10 Best DSLR Camera Under $500 – Reviews & Buying Guide

10 Best DSLR Camera Under $500 – Reviews & Buying Guide

Last updated: 18 February, 2021

Models Considered 22 Models Considered
Hours of Research 210 Hours of Research
Experts Interviewed 18 Experts Interviewed
Reviews Analyzed 235 Reviews Analyzed
Finding the best DSLR Camera that too under $500 or $300 is not a big issue, you just need to is little research. While the research should be clever and legit which demands no trust in different artificial sources. To save your time and putting an end to your research, I have compiled a list of the best ever DSLR under budget in 2021 which you must give a chance.

The best cameras used to mean high prices, but nowadays it is possible to get a quality model without breaking the bank. Not only are cameras becoming more and more sophisticated, but many older models are seeing their prices drop as new versions are released. 

In some cases, the changes between the new and old versions of a model are much more modest than the price difference suggests, endowing the older model with undeniable value for money. 

You can use additional, but best DSLR Stablizers for smooth and zero shaking videos under limited budget.

A budget of 500 $ (or sometimes a little more) will allow you to offer yourself an advanced compact, a hybrid for confirmed, or a good entry-level SLR. The final choice of the type of camera you want is up to you, depending on your needs and your projects, but all the following models have one thing in common: they are benchmarks in their category.

Here is our selection of the best devices under the 500$ bar (be careful, prices are subject to variation and can sometimes exceed 500 € at the time of reading this article)

Best DSLR Camera Under $500 Comparison table:

All In One Camera
Nikon D3300

Its technical sheet equals many more expensive competitors, with for example a 24.2MP sensor, a 3-inch LCD screen and video recording in Full HD

Read Our Review
10
TechscoreTM
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Wide Screen & Best Zoom
Nikon D5300

A good economical alternative to the latest models from Nikon, with a known and recognized 24.2MP sensor.

Read Our Review
9.9
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Comprehensive Performance
Canon EOS 750D

Despite its age, the EOS 700D is still comprehensive enough for novice users.

Read Our Review
9.8
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Complete Package
Canon EOS 1300D

EOS 1300D, is an affordable and lightweight DSLR ideal for beginners in photography

Read Our Review
9.7
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Best For Adventurers
Sony A68

Certainly not for everyone, this A68 will appeal to action lovers.

Read Our Review
9.6
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Professional Level Camera
Sony A6000

Excellent for action scenes and sports, its large range of parameters makes it very complete

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9.5
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Best Results Under Limited Budget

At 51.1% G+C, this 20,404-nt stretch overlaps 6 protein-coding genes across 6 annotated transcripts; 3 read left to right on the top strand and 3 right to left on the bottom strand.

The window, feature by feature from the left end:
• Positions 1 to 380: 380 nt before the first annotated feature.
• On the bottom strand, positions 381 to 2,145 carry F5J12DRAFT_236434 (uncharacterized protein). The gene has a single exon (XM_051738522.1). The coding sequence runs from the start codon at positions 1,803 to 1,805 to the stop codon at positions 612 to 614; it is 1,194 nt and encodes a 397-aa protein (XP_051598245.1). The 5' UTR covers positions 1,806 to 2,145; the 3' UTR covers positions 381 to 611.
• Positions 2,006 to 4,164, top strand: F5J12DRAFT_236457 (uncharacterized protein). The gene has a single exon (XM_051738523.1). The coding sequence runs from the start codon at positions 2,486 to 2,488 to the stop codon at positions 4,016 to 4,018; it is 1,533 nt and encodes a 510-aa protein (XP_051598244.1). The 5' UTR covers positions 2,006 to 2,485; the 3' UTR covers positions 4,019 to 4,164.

Olympus OM-D E-M10 II

A concentrate of technologies inherited from its cousin the E-M5 II, at a much more affordable price.

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9.4
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Bulk Features
Panasonic Lumix LX100

The only compact with a Micro Four Thirds sensor and too many manual controlled features.

Read Our Review
9.3
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Premium Compact Camera
Sony Cyber-shot RX100 II

The second generation of the RX100 hides a treasure trove of technologies within a reduced case

Read Our Review
9.2
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Most Economical & High in Performance
Panasonic Lumix ZS200

The TZ100 makes up for its small size with a large sensor and versatile lens.

Read Our Review
9.1
TechscoreTM
?

1. Nikon D3300 - All In One Camera

Features
  • Screen Size: 3 inches
  • Weight: 0.95 lbs
  • Pixels: 24.2 Mega Pixels
  • Video Resolution: 1080p
  • Manual Focus: Yes
  • Lens: 18-55mm
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Despite the fact that Nikon replaced the D3300 with the D3400 , we believe that the former still offers unbeatable value for money. 

Its technical sheet equals many more expensive competitors, with for example a 24.2MP sensor, a 3-inch LCD screen and video recording in Full HD. 

It even exceeds expectations in other areas: its battery of 700 shots is particularly robust and its burst mode at 5 frames per second is efficient. Of course, you won’t have the latest modern tech like a tilting touchscreen or Wi-Fi, but these are far from essential. 

To put it simply, it is difficult to perform better than this D3300 for a case below the $600 mark.

Pros
  • Light Weight
  • Auto Focus
  • High Performance
  • Long Lasting Battery
Cons
  • Raw JPEG

2. Nikon D5300 - Wide Screen & Best Zoom

Features
  • Screen Size: 3.2 Inches
  • Weight: 1.06 lbs
  • Pixels: 24 MP
  • Video Resolution: 1080p
  • Auto Focus: Yes
  • Lens: 18-55 mm
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At first glance, the D5300 appears to be a fairly conventional entry-level SLR, but it offers multiple functions that are not usually offered at this level of the range. 

This includes a generous 3.2-inch LCD screen, 39-point autofocus, and even a GPS chip, making it especially appealing to traveling photographers. 

Nikon has also made the choice to ditch the anti-aliasing filter of the 24.2MP APS-C sensor, which gives it a clear advantage in terms of detail over rival 24MP cameras. 

The only real flaw in this device is the absence of a touch screen, a feature that is now standard for boxes of this type. However, if you can do without it, this is a great product.